So the electoral votes have been counted, and a different guy is supposed to take over the Oval Office in a week. And disregarding for the moment the concern of a whole lot of Americans over the validity of the votes in several states, it is now time for Congress to get down to business.
Or what passes for it on Capitol Hill. Frankly, I am not a big fan of these stimulus packages due to their heavy overemphasis on pork rather than stimuli for individuals, families and businesses.
Still, I might have thought that since control of the Senate will shortly change hands, the House of Representatives might have revisited that bill containing $2,000 stimuli for individuals which it passed so overwhelmingly, passed it again and readied it for the new Senate.
And since the guy who wouldn’t bring the last stimulus bill to a Senate vote will soon lose authority, there is every reason to expect the Senate would do so, pass it by a similarly overwhelming majority and have it ready for signature shortly after Jan. 20.
But that’s what I’d get for thinking.
The first order of business for the House of Representatives in the 117th Congress was not a stimulus bill. It was ...
Donald Trump has a total of seven days left in his term. What the heck’s the point?
Oh, sure: House Democrats accuse Trump of “incitement of insurrection” in their impeachment article. As posted by NBC News, the article filed on Jan. 7 alleges that in Trump’s Jan. 6 address to those planning to march on the Capitol building he “willfully made statements that encouraged – and foreseeably resulted in – imminent lawless action at the Capitol. Incited by President Trump, a mob unlawfully breached the Capitol, injured law enforcement personnel, menaced Members of Congress and the Vice President, interfered with the Joint Session’s ... duty to certify the election results, and engaged in violent, deadly, destructive, and seditious acts.”
But: “I know that everyone here will soon be marching over to the Capitol building to peacefully and patriotically [emphasis added] make your voices heard,” as reported by www.lifesite news.com Jan. 6 is the closest thing Trump said to “Storm the Capitol.”
Frankly, The Donald is not the most eloquent speaker. But neither is he the least clear. So how can anyone mistake “peacefully and patriotically make your voices heard” for “Storm the Capitol?”
The current crop of Democrats in Congress managed to. These are the same folks whose ranks include Maxine Waters, California Democrat who on June 25, 2018 called for her supporters to “Absolutely confront them!” speaking of Trump Cabinet members. “If you see anybody from that Cabinet in a restaurant, in a department store, at a gasoline station, you get out and you create a crowd and you push back on them! And you tell them that they are not welcome, anymore, anywhere.”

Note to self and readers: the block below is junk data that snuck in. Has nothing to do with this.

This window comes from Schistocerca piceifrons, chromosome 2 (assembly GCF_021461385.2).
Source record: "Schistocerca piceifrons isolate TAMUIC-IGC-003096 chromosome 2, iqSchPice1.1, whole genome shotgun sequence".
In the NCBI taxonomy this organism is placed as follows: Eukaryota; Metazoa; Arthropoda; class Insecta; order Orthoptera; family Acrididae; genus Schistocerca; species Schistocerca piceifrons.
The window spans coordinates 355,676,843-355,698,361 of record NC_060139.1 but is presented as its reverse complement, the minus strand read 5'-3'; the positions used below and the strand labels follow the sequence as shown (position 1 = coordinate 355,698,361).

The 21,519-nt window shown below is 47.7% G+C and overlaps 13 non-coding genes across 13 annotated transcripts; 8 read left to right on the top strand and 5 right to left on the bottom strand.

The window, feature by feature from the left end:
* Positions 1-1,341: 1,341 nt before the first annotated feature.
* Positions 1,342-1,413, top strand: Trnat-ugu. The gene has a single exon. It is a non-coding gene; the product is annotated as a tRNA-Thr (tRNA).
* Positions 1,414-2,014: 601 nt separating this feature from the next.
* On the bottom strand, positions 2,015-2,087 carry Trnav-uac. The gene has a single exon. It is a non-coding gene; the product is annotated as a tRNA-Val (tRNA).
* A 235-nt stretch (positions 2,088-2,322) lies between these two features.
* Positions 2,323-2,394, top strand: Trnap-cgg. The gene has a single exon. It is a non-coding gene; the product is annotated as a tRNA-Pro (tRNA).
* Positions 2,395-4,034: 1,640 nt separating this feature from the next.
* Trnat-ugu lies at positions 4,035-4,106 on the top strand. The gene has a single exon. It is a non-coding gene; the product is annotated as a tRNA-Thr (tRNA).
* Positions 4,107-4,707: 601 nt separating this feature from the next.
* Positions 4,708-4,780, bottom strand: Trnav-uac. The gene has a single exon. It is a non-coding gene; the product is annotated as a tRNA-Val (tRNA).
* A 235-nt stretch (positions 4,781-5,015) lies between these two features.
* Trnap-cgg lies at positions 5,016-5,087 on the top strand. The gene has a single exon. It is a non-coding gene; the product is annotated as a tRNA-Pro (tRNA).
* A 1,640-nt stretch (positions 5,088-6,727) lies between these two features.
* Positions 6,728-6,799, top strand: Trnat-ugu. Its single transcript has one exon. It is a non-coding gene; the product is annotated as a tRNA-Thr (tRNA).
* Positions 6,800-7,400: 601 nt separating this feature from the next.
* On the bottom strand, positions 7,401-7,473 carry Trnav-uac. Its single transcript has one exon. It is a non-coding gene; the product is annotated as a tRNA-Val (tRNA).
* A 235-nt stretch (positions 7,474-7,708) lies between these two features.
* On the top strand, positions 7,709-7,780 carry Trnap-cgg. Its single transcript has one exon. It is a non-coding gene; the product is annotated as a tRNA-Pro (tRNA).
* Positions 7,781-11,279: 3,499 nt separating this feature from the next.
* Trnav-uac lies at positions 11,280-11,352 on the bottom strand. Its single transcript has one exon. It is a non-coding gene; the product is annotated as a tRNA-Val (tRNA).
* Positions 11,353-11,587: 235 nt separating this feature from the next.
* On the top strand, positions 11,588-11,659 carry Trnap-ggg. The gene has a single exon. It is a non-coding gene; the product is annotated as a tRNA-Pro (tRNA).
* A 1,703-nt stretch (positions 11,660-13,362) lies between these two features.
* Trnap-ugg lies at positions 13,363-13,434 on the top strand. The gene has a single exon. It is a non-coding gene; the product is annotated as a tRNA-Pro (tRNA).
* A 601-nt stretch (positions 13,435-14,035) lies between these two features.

Although CNN, which reported the story, claimed that Waters did not call for violence, it sure seems to me that “you create a crowd and you push back on them!” is a whole lot closer to a call for violence than “peacefully and patriotically make your voices heard.” Besides, as previously reported, Democrats heeding her call confronted, threatened, harassed and/or hounded from public places:
then-White House press secretary Sarah Huckabee Sanders got chased out of a restaurant in Virginia.
then-Department of Homeland Security chief Kirstjen Nielsen got jeered at another restaurant because of her enforcement of immigration laws.
then-Senate Majority Leader Mitch McConnell was chased from a Kentucky restaurant by protesters.
then-Environmental Protection Agency head Scott Pruitt got hounded from office by threats to him and his family.
White House adviser Kellyanne Conway was accosted in a downtown D.C. grocery store, when a man walking by with his shopping cart yells, “You ought to be ashamed of yourself! Go look in the mirror!”
Senior White House adviser Stephen Miller goes to a local restaurant and orders takeout sushi, when the bartender renders an obscene hand gesture after calling out his name.
former Clinton aide Phillip Reines blew an air horn outside the White House after Donald Trump arrives home from his European trip “to keep him awake all night.”
Such Democratic hypocrisy aside, they cannot remove Trump from office before Jan. 20. Even given pseudo-Republican Trumpophobes like Mitt Romney, there are not enough Senators who will vote him out.
And such a circumstance presupposes the article even gets a vote before next Thursday.
So how long after that will the Democratic Congress – self-proclaimed champions of “the common people” that its members style themselves – act on the next stimulus package they were so ready to send to Trump before they imagined one last chance to embarrass him?
It’s all a matter of priorities, isn’t it?